Defining Ryuhoryu

Ryuhoryu (龍鳳流) began development in 2005 by Scot Mertz.  The idea for Ryuhoryu was that it would be a living preservation style focused on preserving older material and practices from the Naha area which wasn’t represented in other styles.  A lot of the material was extra kata that some instructors would teach that was outside of the normal modern Naha-te curriculums.  These extra kata had historical significance even though they themselves did not belong to any one school.

This project began under the name Saishuryu (最終流), however the name was dropped after it was found to belong to another school.  The name Ryuhoryu was chosen based on an old Okinawan saying regarding how the Dragon and the Phoenix regulate the moon and the tides.  The dragon and the phoenix are also representative of opposites and in Chinese cultures are often regarded as the King and the Queen, or the In and the Yo.  The dualism concept is found in many cultures throughout the world.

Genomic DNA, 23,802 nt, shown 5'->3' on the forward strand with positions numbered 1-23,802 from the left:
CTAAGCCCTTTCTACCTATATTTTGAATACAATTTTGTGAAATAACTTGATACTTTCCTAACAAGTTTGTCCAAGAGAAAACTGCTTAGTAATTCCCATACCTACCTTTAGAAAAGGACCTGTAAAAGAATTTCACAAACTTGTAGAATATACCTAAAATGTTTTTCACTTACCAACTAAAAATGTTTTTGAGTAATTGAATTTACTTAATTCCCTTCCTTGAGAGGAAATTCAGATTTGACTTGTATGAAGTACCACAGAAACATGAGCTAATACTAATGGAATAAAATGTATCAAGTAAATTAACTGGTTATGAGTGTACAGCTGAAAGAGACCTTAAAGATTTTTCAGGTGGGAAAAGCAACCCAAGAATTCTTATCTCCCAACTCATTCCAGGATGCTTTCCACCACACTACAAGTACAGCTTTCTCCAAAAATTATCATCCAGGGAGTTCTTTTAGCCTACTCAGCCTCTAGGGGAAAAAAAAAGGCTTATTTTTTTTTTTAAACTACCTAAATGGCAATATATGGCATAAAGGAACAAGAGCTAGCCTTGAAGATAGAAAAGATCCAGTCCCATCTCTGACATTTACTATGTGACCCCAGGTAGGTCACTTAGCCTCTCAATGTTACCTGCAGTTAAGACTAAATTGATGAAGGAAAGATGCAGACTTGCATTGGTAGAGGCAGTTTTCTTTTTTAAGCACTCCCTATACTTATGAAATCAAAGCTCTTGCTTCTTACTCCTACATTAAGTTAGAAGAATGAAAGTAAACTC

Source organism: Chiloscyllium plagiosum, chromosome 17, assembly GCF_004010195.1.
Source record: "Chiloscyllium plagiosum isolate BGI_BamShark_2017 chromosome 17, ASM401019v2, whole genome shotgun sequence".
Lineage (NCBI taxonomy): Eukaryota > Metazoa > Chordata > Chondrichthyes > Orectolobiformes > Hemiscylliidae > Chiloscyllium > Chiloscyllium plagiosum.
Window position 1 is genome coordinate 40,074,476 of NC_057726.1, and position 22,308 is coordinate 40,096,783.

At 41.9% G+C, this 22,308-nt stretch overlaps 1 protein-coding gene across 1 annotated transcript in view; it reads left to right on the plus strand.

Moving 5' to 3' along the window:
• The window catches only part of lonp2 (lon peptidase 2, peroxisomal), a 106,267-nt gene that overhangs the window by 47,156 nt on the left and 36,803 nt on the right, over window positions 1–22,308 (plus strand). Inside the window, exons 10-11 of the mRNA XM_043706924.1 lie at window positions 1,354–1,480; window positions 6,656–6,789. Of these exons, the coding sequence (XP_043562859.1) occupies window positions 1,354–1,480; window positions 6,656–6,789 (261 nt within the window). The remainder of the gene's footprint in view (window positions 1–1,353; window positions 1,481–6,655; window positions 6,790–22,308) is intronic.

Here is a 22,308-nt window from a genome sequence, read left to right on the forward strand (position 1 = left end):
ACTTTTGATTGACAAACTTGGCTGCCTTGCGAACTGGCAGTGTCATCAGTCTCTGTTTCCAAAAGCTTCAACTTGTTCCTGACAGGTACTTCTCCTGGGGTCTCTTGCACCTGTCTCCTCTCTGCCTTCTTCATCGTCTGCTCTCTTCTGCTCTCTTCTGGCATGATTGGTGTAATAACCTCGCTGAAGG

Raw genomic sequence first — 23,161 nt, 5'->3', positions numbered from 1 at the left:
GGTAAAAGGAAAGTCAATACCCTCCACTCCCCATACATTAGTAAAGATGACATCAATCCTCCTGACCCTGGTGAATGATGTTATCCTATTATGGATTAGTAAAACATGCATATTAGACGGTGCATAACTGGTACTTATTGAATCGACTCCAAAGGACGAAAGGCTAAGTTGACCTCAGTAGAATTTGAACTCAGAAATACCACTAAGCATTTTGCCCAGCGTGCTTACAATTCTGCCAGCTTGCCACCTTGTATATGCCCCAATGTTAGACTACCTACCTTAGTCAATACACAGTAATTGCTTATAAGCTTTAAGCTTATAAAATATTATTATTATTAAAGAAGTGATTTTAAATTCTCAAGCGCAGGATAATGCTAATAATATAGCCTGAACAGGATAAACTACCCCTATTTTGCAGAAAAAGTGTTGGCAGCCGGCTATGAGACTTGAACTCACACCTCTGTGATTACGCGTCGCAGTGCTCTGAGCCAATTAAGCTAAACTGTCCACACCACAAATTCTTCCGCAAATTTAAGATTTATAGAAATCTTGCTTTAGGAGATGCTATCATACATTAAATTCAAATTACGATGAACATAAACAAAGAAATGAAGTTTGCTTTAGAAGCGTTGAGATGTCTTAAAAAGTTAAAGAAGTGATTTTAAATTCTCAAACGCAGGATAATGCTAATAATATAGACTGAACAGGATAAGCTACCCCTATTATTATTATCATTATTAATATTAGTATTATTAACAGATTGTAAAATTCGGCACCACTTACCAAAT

In 2014, after 9 years of research, the first curriculum of Ryuhoryu was produced.  This first curriculum covered 18 empty hand kata which were all in danger of being lost or forgotten, with the majority of the material coming from Aragaki Seisho, Kojo Tatei, Higashionna Kanryo, and Kuniyoshi Shinkichi.  Additionally in researching the older Naha practices some theory was also discovered which was incorporated into the Ryuhoryu curriculum, some of these practices include the use of the zodiac for kamae and fighting strategies, Chinese manners for entering and leaving dojos, use of the right and the left, energy usage, and other material that is not presently taught in modern karate.

The kata canon from Ryuhoryu is:  Sanchin, Babulien, Naihanchi, Seisan, Niseishi, Unshu, Tenkan, Kukan, Chikan, Sanseiru, Sochin, Byako, Hakkaku, Kuho, Useishi, Hakuryu, Pechurin, and Ershiba.

In the infamous words of Kimo Wall, Train hard... train often.

Gambatte Kudasai